With its cream-colored sandy shores, swaying coconut trees and warm turquoise waters, it’s tempting never to leave the beach when vacationing in St Kitts. But for those willing to explore, there is so much more to discover.
Once known as the gateway to the Caribbean, this idyllic island, tucked away in the northern region of the Lesser Antilles archipelago, encourages visitors to “awaken their sense of wander” and journey to this hidden gem.
From ziplining above the rainforest canopy to taking a scenic railway tour, there are plenty of ways to soak up the island’s rich history and natural beauty. In this travel guide, Elite Traveler takes a look at the diverse range of experiences St Kitts has to offer.
The island is home to an array of pristine, crowd-free beaches perfect for whiling away an afternoon topping up your tan. In the north, you can explore the striking black sand volcanic shores at Dieppe Bay, while southern spots like Cockleshell Beach and Banana Bay boast stunning views of neighboring island Nevis.
Nature lovers will be pleased to hear that almost a quarter of the island is covered by lush rainforest, teeming with wildflowers, tropical birds, and green vervet monkeys. Consider hiking to the top of Mount Liamuiga (the highest point on the island) for spectacular views of St Kitts. Those with an adventurous side can descend via rope into the crater of the dormant volcano before hiking back down.
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Adrenaline junkies can also zipline over the rainforest canopy and Wingfield Estate, reaching speeds of up to 50 mph. During the exhilarating tour, there are five lines to explore, soaring 250 ft above the valley floor. And if you’d rather keep your feet firmly on the ground, drive to Timothy Hill on the island’s southeast peninsula for panoramic views of the Caribbean Sea and the Atlantic Ocean.
Of course, the best way to explore the picturesque surroundings is by boat. Consider chartering a luxury catamaran and sail to Nevis (St Kitts smaller sister island) for the day. For snorkeling, head to South Friars Bay for a chance to observe the underwater sea life up close and stop by at the Carambola Beach Club to sample the restaurant’s culinary delights (you can’t go wrong with the freshly caught lobster tail).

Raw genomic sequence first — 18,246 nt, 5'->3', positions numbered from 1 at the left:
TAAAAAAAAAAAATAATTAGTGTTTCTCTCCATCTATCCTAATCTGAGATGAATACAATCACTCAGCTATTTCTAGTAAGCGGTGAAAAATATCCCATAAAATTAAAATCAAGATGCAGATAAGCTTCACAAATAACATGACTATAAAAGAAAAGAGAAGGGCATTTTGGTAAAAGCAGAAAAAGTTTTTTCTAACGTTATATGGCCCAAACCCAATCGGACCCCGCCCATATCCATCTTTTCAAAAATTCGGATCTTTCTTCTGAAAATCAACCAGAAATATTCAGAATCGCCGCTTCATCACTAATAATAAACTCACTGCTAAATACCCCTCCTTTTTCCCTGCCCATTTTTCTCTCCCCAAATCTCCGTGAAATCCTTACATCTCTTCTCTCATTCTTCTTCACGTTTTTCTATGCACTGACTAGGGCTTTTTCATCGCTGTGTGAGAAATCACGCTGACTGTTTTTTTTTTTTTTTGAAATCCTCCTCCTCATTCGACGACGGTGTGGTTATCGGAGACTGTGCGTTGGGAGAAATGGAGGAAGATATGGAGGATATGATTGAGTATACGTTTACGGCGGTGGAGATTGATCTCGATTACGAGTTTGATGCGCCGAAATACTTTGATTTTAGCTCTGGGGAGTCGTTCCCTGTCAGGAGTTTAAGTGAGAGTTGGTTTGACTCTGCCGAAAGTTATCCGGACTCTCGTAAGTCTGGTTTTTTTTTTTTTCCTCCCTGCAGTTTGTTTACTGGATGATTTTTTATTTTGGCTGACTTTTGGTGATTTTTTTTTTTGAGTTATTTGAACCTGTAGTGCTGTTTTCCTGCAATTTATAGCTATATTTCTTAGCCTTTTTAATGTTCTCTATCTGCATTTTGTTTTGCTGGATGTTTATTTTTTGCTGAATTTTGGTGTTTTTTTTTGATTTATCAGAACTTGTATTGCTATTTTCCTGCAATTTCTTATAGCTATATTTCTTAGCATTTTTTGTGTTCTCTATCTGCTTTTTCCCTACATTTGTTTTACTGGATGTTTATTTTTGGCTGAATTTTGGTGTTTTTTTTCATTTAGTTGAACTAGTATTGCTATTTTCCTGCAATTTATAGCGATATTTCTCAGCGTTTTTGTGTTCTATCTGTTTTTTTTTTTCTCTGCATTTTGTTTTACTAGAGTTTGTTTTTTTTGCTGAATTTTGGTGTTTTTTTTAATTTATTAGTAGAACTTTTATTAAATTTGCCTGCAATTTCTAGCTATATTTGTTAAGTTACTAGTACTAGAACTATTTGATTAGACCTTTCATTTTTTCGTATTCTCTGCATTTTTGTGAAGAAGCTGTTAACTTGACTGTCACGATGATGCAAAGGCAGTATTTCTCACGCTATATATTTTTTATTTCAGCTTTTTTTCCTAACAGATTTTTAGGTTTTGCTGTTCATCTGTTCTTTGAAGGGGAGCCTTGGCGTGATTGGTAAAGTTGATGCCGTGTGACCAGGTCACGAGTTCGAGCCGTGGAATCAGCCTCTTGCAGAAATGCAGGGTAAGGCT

And when it comes to dive sites, you’re spoilt for choice. One of the most popular spots is the River Taw Wreck, located just offshore at Frigate Bay. The maximum depth is relatively shallow at just 40 ft so divers of all abilities can explore the wreck of the cargo ship that sunk here 30 years ago.
Whether you’re enjoying a barbeque on the beach or dining at one of the island’s gourmet eateries, you’re in for a treat with St Kitt’s culinary offerings. As you would expect, seafood is the star of the show. Delicious dishes to look out for during your stay include stewed salt fish (St Kitt’s national dish), conch fritters and roti (a flatbread with fillings that range from curried vegetables to shrimp).
Passionate chefs are on-hand to create mouthwatering meals that make full use of the island’s bounty of local produce. Head to the Pavilion Restaurant in Christophe Harbour to sample authentic Caribbean cuisine with beautiful ocean views (the sautéed calamari is not to be missed). And if you’re looking for something a bit more casual, try the Reggae Beach Bar and Grill for handcrafted cocktails and delicious fresh grilled fish.
As the first British and French colony in the Caribbean, St Kitts is home to an array of historic landmarks that give a haunting insight into the island’s colonial past. At the start of your trip, consider taking the St Kitts Scenic Railway tour. Originally built between 1912 and 1926 to transport sugar cane between the island’s plantations and factory in Basseterre, today the train takes passengers on a three-hour loop of the coastline, with a knowledgeable guide on-hand to point out the old sugar estates and abandoned windmills as they pass.
It’s also worth taking a tour of the Wingfield Estate – a sugar plantation owned by Thomas Jefferson’s ancestors. Dating back to the mid-1600s, the ruins – which include an aqueduct, mill house, and subterranean tunnel – paint a powerful picture of what life would have been like for the slaves that worked here. Recent excavations also revealed what is thought to be the oldest intact rum distillery in the Caribbean where you can take a tour to learn about the distilling process.
And before you leave be sure to visit the island’s Unesco World Heritage site, Brimstone Hill National Park. Situated nearly 800 feet above sea level on the western coast of St Kitts, the meticulously preserved fortress was designed by British military engineers and built by slave labor in the 17th Century to protect the coastline from sea attack. Stop in at the Fort George Museum to see the exhibits and displays, and learn about the fort’s historic past.
St Kitts is well known for its laid-back atmosphere and friendly, welcoming people. Make sure you visit the Caribelle Batik on the Romney Manor Estate during your stay to watch the local artists demonstrate traditional batik techniques using molten wax to create bright, colorful clothing and learn about the history of the ancient art form. Afterward, head to the shop to browse the unique fabrics, gifts and accessories and pick up a souvenir to take home.
And while you’re there drop by at the Rainforest Bar where you can spot birds and monkeys in the canopy below, while sipping on the delicious signature punch made with local amber rum.
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